Slaughterhouses—Where Some Kentucky Derby Horses Are Sent

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3 min read

The Kentucky Derby—and other races like it—aren’t all mint juleps and fancy hats. There’s a duplicitous undertone to every whoop and holler sent up for any horse forced to race—because every year, some cast-off horses are crammed into livestock trailers and transported to slaughterhouses in Canada and Mexico, where they endure a dismal, horrifying death.

Even horseracing stars can end up in a slaughterhouse. Take Ferdinand, for example, the 1986 Kentucky Derby champion who was slaughtered in 2002 after his breeding days in Japan were over. But PETA is working hard to help these horses beyond their racing careers:

Every year, nearly 90,000 American horses endure days of transport in cramped trailers to countries where horse slaughter is legal. During transport, these animals have no access to food, water, or medical attention—even though many sustain injuries during the ride. In this video, a PETA eyewitness exposes the fate of these unwanted horses, from the auction house to the supermarket, by getting on board a slaughterhouse-bound truck:

Many of these horses are former companion animals or were used for sport and have been treated with drugs that are not safe for human consumption—although their flesh is exported to countries such as France and Japan, where horsemeat is considered a delicacy. These stomach-churning scenes from a PETA eyewitness investigation at a horse slaughterhouse show horses, discarded by the racing industry, being slaughtered and hacked to pieces:

Although horrifying, the reason behind the enormous death toll is quite simple: supply and demand. A staggering 130,000 American horses of all breeds were slaughtered in Mexico and Canada in 2015, yet irresponsible breeders continue to churn out hundreds of thousands of horses annually. Government statistics from a few years ago show the Thoroughbred-racing industry sent an estimated 10,000 horses to slaughter annually, meaning that half of the 20,000 new foals born each year have eventually been killed for their flesh. These horses aren’t just trying to outrun one another—they’re trying to outrun the butcher.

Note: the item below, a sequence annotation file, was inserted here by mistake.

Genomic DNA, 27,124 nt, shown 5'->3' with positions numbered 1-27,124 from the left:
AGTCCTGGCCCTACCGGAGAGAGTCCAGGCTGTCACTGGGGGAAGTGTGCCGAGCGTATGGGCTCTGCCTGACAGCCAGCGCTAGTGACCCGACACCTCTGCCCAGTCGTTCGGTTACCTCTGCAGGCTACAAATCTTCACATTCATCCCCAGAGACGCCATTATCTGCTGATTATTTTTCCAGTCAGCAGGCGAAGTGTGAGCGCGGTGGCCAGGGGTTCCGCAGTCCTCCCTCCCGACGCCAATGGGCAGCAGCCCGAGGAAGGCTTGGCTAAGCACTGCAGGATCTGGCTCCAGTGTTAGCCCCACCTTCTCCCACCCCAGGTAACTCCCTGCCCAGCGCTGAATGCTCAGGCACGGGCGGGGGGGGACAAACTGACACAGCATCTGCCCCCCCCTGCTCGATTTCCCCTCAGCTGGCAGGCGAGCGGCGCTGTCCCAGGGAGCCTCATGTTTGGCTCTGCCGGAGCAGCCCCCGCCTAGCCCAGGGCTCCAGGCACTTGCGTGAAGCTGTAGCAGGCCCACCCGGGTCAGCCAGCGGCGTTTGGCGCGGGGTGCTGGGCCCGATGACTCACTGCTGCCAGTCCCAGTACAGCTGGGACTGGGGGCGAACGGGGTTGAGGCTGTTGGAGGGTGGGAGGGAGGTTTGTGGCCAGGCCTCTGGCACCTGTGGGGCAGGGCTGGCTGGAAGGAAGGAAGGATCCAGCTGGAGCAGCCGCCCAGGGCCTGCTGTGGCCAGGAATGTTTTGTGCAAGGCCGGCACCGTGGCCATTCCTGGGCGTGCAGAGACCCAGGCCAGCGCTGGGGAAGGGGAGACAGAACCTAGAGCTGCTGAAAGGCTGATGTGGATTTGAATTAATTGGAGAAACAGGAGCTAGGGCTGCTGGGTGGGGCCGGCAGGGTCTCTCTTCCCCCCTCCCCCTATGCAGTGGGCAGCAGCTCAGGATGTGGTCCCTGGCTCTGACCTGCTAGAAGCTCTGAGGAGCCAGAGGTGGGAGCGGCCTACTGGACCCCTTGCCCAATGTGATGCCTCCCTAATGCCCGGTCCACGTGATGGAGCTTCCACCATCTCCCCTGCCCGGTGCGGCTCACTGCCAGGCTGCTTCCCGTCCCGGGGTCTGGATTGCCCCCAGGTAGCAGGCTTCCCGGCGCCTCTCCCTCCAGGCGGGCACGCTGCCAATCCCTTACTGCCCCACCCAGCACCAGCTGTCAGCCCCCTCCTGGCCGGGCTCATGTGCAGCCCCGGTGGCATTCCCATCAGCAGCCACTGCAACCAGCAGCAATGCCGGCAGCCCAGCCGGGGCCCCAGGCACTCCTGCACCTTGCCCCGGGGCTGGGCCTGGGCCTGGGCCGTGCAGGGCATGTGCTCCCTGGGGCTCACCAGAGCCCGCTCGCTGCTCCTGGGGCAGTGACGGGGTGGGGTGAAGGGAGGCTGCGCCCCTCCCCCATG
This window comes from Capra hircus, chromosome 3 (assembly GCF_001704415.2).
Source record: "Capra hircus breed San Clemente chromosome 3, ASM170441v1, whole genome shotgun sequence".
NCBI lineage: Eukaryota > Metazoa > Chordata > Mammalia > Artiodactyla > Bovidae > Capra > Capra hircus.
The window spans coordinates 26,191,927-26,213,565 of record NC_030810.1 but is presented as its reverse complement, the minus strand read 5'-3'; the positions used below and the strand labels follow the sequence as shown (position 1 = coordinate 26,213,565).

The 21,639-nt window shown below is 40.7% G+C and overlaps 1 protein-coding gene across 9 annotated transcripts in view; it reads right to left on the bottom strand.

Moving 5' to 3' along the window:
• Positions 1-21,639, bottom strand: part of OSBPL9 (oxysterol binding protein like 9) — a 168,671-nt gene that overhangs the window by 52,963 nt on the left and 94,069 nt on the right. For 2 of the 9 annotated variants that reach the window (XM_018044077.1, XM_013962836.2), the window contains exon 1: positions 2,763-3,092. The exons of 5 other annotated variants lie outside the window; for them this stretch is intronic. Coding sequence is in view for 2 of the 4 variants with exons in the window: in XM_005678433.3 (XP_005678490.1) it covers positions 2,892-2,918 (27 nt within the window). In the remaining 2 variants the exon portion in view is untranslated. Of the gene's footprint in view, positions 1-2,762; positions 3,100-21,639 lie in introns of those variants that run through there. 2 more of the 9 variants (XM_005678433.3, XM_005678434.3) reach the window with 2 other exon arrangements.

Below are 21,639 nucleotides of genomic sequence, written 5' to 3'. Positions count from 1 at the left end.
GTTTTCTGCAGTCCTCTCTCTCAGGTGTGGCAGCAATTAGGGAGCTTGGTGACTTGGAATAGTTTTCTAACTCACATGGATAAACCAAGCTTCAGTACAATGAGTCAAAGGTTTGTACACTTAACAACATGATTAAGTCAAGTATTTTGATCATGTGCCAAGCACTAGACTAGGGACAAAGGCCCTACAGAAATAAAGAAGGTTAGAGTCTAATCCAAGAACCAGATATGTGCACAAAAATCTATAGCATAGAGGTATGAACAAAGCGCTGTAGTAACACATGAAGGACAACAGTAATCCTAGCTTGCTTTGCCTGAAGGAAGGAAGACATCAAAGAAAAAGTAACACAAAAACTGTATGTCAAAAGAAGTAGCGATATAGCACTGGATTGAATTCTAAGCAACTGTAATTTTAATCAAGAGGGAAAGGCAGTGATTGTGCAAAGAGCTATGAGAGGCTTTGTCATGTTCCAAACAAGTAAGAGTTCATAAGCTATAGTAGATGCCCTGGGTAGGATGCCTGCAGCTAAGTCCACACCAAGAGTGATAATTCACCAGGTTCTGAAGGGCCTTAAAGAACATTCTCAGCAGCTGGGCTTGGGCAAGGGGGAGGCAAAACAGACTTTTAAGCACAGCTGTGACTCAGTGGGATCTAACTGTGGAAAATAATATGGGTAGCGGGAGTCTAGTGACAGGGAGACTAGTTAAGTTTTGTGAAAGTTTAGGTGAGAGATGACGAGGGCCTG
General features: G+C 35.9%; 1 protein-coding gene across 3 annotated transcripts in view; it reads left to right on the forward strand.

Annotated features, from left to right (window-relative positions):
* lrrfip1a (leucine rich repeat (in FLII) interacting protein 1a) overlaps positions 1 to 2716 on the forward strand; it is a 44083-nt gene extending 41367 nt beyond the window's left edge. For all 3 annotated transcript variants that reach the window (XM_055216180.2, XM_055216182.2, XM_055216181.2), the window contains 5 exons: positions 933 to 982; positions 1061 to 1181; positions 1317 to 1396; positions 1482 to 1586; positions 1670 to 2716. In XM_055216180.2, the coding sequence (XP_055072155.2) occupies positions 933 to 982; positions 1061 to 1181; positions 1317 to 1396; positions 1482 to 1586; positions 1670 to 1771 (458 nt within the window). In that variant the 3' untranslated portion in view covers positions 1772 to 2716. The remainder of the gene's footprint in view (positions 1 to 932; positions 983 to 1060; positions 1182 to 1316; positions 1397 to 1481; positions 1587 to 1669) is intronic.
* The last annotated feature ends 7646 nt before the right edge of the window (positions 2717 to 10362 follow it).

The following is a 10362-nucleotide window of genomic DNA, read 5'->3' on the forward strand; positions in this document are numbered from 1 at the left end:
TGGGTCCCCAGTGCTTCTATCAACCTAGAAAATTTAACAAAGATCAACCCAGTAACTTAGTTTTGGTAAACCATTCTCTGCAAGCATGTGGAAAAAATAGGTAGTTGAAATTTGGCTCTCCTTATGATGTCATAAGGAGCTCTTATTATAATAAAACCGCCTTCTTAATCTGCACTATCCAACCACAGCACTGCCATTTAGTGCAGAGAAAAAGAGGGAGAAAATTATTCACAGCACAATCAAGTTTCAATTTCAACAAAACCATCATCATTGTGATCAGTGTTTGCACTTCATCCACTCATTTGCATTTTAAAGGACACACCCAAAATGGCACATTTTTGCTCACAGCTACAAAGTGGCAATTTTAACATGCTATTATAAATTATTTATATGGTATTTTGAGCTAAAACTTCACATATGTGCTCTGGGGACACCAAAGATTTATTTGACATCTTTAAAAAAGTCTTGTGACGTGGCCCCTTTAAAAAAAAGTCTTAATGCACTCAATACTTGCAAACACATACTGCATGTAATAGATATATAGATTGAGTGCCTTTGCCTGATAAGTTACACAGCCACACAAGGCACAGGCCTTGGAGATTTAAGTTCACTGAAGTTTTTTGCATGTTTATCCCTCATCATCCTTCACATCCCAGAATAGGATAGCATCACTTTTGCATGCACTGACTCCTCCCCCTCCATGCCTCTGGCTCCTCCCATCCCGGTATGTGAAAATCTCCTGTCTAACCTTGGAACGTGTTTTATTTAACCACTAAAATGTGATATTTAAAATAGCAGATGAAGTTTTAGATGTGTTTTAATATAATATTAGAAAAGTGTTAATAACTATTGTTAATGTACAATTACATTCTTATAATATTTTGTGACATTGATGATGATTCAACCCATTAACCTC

PETA’s Work Is Paying Off

PETA knew that excessive breeding without adequate retirement provisions would continue to result in more deaths. So in 2011, we provided The Jockey Club with a detailed proposal for implementing and funding a Thoroughbred retirement program—the Thoroughbred 360 Lifecycle Fund. Our pitch was embraced by the racing industry and became the funding model for today’s Thoroughbred Aftercare Alliance (TAA).

But we didn’t stop there. Last year, following growing concerns that insufficient funds could mean that some Thoroughbreds would continue to end up being sold at auction and sent to slaughter in Canada or Mexico, we conceived a first-of-its-kind technology for horseracing wagering terminals—a pop-up screen that asks bettors to donate a portion of their winnings to the TAA. In a statement, the TAA acknowledged that PETA sought zero compensation for the concept and said that it’s “thrilled with the potential of this technology to help Thoroughbreds beyond their racing careers.”

The Proof Is in the Numbers

The number of horses exported from the U.S. for slaughter has dropped from more than 130,000 in 2011 to 88,000 in 2017.

Help PETA Save These Horses

This year’s Kentucky Derby may be over, but that doesn’t mean that PETA will stop working to save these horses’ lives. Get to know some of the horses used for racing we’ve rescued over the years—including Coming Home, Royale With Speed, Valediction, and Charlie’s Quest.

As you read these inspiring stories, you’ll discover how Jillian Michaels, Sam Simon, and others joined PETA in saving these horses. Will you join us, too? It’s easy—click the button below to urge your congressional representatives to end the transport of American horses to foreign slaughterhouses:

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